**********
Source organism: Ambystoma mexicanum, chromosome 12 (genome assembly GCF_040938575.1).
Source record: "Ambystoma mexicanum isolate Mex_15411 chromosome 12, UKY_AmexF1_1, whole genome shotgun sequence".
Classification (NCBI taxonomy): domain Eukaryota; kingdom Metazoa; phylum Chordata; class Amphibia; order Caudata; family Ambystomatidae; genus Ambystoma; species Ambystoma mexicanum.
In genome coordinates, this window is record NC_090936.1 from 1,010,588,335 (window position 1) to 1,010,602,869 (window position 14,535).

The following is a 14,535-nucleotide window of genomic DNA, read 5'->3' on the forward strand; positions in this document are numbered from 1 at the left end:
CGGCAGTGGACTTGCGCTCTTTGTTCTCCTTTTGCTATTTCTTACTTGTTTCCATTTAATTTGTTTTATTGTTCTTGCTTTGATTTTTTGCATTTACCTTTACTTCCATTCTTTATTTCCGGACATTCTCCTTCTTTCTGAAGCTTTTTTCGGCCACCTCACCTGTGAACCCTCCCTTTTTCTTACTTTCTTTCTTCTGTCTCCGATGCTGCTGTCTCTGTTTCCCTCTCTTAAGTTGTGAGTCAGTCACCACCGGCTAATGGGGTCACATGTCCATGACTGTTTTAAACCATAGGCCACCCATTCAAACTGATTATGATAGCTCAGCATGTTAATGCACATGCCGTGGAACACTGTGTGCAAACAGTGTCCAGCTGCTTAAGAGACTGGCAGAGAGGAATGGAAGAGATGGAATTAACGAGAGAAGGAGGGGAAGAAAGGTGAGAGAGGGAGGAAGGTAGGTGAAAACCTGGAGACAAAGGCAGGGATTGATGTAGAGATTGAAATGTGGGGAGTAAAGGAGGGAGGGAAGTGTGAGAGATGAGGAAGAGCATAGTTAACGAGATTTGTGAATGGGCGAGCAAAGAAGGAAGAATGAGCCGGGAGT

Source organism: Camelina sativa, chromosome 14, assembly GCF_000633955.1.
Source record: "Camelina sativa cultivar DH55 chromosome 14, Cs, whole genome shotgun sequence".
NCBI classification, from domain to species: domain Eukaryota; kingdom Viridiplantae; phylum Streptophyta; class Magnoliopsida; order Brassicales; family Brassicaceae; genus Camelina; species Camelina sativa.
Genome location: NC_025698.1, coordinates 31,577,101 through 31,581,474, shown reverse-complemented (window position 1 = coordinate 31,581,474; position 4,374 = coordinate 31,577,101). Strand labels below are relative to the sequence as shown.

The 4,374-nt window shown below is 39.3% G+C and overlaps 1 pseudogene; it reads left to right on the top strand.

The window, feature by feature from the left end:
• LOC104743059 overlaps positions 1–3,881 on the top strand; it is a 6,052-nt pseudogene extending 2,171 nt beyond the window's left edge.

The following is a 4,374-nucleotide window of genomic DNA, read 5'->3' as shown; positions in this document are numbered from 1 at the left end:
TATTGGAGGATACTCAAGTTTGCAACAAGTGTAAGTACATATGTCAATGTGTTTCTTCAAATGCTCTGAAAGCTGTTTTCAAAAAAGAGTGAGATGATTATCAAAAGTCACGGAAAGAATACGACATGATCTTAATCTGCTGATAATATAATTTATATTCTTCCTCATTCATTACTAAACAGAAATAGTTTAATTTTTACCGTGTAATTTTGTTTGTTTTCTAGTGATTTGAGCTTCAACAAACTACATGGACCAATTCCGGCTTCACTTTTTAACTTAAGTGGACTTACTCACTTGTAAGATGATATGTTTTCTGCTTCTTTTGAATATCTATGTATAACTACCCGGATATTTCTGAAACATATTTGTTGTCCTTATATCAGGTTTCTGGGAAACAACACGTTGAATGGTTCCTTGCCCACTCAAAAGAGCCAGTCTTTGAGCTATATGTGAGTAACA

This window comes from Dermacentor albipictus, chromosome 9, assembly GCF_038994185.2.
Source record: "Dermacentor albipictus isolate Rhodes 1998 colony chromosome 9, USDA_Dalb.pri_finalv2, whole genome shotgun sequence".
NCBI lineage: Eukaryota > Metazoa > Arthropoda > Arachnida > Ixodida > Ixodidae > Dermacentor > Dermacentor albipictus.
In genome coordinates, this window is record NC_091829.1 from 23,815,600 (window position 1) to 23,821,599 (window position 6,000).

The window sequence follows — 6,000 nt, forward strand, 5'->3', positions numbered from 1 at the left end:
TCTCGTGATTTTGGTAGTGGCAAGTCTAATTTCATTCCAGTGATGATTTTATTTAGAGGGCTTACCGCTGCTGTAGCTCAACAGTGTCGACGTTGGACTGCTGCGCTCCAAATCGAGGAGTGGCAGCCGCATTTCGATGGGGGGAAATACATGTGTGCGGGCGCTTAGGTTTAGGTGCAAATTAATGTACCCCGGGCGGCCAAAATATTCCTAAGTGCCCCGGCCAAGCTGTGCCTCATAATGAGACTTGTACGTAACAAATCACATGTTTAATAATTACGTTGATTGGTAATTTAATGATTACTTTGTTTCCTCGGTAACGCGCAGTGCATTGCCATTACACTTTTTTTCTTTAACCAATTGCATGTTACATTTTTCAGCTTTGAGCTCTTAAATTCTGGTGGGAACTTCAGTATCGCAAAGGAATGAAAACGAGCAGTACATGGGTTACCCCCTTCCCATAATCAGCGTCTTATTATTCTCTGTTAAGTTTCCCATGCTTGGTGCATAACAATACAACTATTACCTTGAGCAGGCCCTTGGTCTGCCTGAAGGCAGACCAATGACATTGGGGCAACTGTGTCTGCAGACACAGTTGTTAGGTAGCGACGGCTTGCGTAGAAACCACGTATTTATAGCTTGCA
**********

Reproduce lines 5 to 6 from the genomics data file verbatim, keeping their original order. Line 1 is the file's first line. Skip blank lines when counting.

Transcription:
The following is a 14,535-nucleotide window of genomic DNA, read 5'->3' on the forward strand; positions in this document are numbered from 1 at the left end:
CGGCAGTGGACTTGCGCTCTTTGTTCTCCTTTTGCTATTTCTTACTTGTTTCCATTTAATTTGTTTTATTGTTCTTGCTTTGATTTTTTGCATTTACCTTTACTTCCATTCTTTATTTCCGGACATTCTCCTTCTTTCTGAAGCTTTTTTCGGCCACCTCACCTGTGAACCCTCCCTTTTTCTTACTTTCTTTCTTCTGTCTCCGATGCTGCTGTCTCTGTTTCCCTCTCTTAAGTTGTGAGTCAGTCACCACCGGCTAATGGGGTCACATGTCCATGACTGTTTTAAACCATAGGCCACCCATTCAAACTGATTATGATAGCTCAGCATGTTAATGCACATGCCGTGGAACACTGTGTGCAAACAGTGTCCAGCTGCTTAAGAGACTGGCAGAGAGGAATGGAAGAGATGGAATTAACGAGAGAAGGAGGGGAAGAAAGGTGAGAGAGGGAGGAAGGTAGGTGAAAACCTGGAGACAAAGGCAGGGATTGATGTAGAGATTGAAATGTGGGGAGTAAAGGAGGGAGGGAAGTGTGAGAGATGAGGAAGAGCATAGTTAACGAGATTTGTGAATGGGCGAGCAAAGAAGGAAGAATGAGCCGGGAGT